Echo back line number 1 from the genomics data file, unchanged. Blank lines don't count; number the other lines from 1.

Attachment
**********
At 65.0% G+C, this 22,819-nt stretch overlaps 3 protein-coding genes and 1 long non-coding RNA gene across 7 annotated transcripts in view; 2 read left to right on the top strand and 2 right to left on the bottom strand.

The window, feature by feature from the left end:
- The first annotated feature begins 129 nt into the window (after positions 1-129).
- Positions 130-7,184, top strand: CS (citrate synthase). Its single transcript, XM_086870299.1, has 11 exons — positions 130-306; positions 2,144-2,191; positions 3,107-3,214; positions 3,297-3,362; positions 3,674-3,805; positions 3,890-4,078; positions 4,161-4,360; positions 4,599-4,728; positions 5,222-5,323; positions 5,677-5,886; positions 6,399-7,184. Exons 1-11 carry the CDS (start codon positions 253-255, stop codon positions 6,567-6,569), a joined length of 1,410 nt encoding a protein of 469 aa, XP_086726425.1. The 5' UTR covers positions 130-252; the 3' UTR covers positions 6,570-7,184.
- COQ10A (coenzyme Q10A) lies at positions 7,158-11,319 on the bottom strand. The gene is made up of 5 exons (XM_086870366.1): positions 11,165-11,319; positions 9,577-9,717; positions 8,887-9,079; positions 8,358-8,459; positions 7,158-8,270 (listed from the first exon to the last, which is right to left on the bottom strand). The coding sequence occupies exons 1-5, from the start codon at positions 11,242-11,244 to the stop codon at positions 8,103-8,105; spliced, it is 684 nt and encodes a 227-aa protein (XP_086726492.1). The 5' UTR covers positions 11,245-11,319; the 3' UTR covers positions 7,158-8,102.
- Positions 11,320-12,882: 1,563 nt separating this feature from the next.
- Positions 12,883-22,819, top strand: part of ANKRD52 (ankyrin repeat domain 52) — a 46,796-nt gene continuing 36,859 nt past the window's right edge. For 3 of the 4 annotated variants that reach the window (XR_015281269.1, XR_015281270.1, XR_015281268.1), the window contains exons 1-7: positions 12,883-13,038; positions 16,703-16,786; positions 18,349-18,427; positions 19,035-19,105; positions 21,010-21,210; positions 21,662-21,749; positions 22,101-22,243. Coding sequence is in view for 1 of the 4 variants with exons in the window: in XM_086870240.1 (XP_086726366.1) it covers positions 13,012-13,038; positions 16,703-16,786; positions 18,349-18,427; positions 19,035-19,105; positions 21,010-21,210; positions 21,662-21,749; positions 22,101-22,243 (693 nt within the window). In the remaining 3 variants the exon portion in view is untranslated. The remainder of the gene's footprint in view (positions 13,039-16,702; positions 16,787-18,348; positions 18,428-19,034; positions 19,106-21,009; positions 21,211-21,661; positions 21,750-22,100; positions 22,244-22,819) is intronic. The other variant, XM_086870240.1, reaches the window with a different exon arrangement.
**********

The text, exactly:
At 65.0% G+C, this 22,819-nt stretch overlaps 3 protein-coding genes and 1 long non-coding RNA gene across 7 annotated transcripts in view; 2 read left to right on the top strand and 2 right to left on the bottom strand.